Katy Perry's three year break from releasing an album makes sense considering the hype built up around 2010's Teenage Dream. The record-breaking effort yielded five number one singles, including "Firework," "Teenage Dream," "California Gurls," "E.T." and "Last Friday Night (T.G.I.F.). And so, the carefully considered amount of time that went into the creation of her fourth album, Prism, makes sense when taking into account the stakes involved. It's just a shame that said careful consideration didn't yield better results.
The first single, "Roar," is a decided triumph--and the perfect choice for Perry to make her reentry onto the music charts. A powerful, self-esteem boosting anthem, "Roar" is sure to rest firmly among Perry's other top hits. "Legendary Lovers" makes the requisite illuminati references with an allusion to seeing with a "third eye." A slower paced track than "Roar," the song is somewhat banal until a unique tribal beat toward the end, but then transitions back to its distinct brand of badness.
"Birthday" takes the beat back up and serves as the obligatory birthday party song that seems to come out every few years (Madonna's "B-Day Song" in 2012 was the last one that comes to mind). Wielding some fairly generic lyrics that make cliche references (in the vein of Rihanna's "Birthday Cake") to licking frosting, etc., this is not the most innovative of tracks. Following is "Walking on Air," the strongest contender for second single potential, as it sounds like it was extracted from a 90s dance compilation, and is almost too exuberant at times. It also finds Perry veering subtly on the side of her latent religiousness as she croons, "Heaven is jealous of our love/Angels are crying from up above."
“Unconditionally” contains lyrics (at times, trite) that perhaps indicate what Perry wished Russell Brand had said to her during the California Dreams Tour. Toeing the line between out and out ballad and Beyonce-style slow jam, it is one of the better slow-paced tracks on the album. “Dark Horse” is the most hip hop tinged track on Prism (thanks to Juicy J) and teeters between sounding believable as a hip hop song and terrible as a confused pop ditty. Perry also seems to further showcase themes of neediness with the lyrics, “Make me your Aphrodite/Make me your one and only.”
“This Is How We Do” suffers from the affliction of sounding like one of Britney Spears’ filler songs on Britney, not to mention the issue with repeating “do do do do” over and over again throughout. And then there's nonsensical lyrics like “Gettin' our nails did, gettin' all Japanesey” to deal with.“International Smile” finds Perry returning to her vintage hit-making style with a beat reminiscent of “California Gurls” meets something off Daft Punk’s Discovery. As one of the many, many songs produced by Dr. Luke on this album, it is one of the few to actually stand apart, particularly with phrases such as, “She’s a little bit of Yoko and she’s a little bit of Ono.”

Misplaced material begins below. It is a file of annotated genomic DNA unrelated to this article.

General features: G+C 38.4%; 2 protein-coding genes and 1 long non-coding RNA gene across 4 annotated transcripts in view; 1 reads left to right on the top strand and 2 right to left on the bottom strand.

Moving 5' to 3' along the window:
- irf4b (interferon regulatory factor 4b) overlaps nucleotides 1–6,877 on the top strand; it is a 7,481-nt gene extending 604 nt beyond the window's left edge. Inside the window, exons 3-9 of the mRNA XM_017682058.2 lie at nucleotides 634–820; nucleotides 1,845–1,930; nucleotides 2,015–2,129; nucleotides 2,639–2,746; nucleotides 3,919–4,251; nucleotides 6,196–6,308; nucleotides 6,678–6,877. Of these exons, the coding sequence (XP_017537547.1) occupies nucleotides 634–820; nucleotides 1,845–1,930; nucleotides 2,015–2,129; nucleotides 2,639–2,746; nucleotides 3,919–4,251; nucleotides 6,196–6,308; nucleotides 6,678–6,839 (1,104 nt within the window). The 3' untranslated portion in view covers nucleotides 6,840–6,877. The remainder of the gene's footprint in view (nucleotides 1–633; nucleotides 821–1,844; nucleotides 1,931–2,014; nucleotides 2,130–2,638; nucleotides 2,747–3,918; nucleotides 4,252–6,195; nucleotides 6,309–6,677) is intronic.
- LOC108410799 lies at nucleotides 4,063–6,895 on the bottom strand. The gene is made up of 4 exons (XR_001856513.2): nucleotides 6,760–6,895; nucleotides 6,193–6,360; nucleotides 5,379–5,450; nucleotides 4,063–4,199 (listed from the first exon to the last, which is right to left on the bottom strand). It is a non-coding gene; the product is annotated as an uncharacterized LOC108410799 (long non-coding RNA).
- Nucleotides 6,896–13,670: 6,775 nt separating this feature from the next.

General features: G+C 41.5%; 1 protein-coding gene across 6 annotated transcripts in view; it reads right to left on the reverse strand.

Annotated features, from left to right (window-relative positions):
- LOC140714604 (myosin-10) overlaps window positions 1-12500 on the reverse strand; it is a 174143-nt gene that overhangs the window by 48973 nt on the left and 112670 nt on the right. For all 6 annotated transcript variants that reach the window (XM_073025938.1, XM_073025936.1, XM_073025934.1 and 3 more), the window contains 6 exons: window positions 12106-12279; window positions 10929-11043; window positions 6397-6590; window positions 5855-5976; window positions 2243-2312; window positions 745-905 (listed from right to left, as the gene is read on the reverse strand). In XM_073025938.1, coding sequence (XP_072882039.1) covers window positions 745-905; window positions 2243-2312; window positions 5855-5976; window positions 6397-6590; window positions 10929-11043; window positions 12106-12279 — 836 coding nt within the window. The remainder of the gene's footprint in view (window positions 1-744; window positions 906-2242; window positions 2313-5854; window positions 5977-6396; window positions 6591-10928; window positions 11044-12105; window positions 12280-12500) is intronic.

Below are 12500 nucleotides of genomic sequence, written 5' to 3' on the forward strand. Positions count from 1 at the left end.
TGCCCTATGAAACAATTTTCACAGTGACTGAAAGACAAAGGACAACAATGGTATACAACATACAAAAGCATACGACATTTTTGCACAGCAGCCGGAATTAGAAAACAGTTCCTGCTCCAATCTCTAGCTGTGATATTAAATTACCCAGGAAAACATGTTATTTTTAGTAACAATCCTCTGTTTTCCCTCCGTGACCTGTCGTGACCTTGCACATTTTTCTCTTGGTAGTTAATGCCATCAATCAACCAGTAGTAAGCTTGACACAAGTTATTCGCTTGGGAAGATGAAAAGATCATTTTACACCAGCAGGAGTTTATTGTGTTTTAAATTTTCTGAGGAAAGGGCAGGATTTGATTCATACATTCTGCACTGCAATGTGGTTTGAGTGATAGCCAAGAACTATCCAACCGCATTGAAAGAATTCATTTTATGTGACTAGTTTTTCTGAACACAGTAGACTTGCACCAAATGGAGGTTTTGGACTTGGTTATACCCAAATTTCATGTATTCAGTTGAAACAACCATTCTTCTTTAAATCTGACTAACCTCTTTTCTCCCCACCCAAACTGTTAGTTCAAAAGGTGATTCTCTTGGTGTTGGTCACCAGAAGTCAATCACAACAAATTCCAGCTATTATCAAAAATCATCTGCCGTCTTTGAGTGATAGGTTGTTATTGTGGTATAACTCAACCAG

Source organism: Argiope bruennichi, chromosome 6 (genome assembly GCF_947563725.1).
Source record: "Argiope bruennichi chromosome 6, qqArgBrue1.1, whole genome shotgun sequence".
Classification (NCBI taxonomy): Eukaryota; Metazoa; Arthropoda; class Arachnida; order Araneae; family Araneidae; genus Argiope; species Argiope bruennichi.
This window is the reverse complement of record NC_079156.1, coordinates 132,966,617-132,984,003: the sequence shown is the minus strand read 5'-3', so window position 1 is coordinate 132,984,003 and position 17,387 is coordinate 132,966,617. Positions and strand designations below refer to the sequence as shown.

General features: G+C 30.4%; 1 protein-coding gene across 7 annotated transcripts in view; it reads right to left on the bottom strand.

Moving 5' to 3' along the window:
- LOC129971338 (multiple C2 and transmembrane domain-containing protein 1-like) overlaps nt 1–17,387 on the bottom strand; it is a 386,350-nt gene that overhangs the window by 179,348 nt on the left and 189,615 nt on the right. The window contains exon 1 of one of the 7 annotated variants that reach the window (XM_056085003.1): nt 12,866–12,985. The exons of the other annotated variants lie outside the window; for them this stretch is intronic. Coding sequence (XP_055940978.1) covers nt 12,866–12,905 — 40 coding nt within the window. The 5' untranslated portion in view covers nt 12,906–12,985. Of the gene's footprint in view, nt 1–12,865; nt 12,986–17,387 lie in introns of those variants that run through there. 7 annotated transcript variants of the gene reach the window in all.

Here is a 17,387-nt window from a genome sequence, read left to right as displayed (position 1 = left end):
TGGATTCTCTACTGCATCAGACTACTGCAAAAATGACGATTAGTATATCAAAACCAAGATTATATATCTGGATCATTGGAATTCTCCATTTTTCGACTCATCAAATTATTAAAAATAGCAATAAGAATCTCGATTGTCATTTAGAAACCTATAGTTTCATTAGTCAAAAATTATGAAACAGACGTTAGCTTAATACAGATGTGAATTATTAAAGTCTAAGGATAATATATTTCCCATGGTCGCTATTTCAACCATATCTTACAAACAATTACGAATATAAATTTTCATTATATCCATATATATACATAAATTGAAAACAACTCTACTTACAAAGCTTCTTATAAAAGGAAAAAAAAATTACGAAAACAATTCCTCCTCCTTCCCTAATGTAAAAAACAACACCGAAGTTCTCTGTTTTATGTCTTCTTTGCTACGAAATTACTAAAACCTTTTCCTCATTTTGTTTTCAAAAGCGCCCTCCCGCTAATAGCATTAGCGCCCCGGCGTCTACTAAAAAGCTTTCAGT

“Ghost” is something of a sequel to “E.T.,” thematically speaking. Bearing similarities to an 80s ballad, Perry yet again makes likely references to Russell Brand as she sings, “You’re just a ghost/When I look back, never woulda known that.../There’s just an echo where your heart used to be.” Next up is “Love Me,” easily the realest song on the album as Perry asserts, “I have to love myself the way I want you to love me.” Her ease with explaining occasional feelings of self-doubt/hate are encapsulated by the lyrics, “Sometimes I wish my skin was just a costume, that I could just undress and strip.”
“This Moment” is yet another musical homage to the 80s that Perry is so fond of emulating. The only drawback to this is the cheesiness that often results (e.g. “All we have is this moment, tomorrow’s unspoken/Yesterday is history/So why don’t you be here with me?”). On the plus side, Bloodshy produced the track, adding a bit of sound variety to Prism. “Double Rainbow” continues Perry’s tendency to favor balladry on the record. This is Perry’s fatal mistake on the album, as it is her fast-paced, dance-laden beats that have always gained her the most success. Instead, we get "reflective" sentiments like, “One man’s trash is another woman’s treasure/When I found you it was pitter patter.”
“By the Grace of God” is, obviously, the most overt of Perry’s religious leanings on the album. It is not the strongest song to conclude the standard version of Prism, amounting to a modern rendering of a Jewel song. For those with the deluxe version, “Spiritual” isn’t much of a segue from “By the Grace of God.” This time, Perry echoes the tone of a Moby song as she croons, “Magical world of mystery/All of your charms have worked on me.” Subsequently, “It Takes Two,” the most likable of the three bonus tracks, strikes the perfect balance between energetic and lethargic, and finds Perry questioning, “Is Mercury in retrograde? Or is that the excuse I’ve always made? Cause I wanna blame you, but I can only blame myself.”
Opening with a trance sounding back beat, “Choose Your Battles” is an electric track that would have been better off earlier on in the album. “Choose your battles, babe, then you’ll win the war” is the fundamental message of the song. With sinister music that mirrors the aural vibe of t.A.t.U.’s “All The Things She Said” (yeah, I just went there), “Choose Your Battles” comes across as one of the most earnest efforts on Prism.
Overall, Prism is a listenable album, but it indicates that Perry may be veering toward a limbo sort of pop star age: Too old to continue singing about sugary sweet frivolities, but too young to be able to imbue her songs with lyrics that are all that meaningful.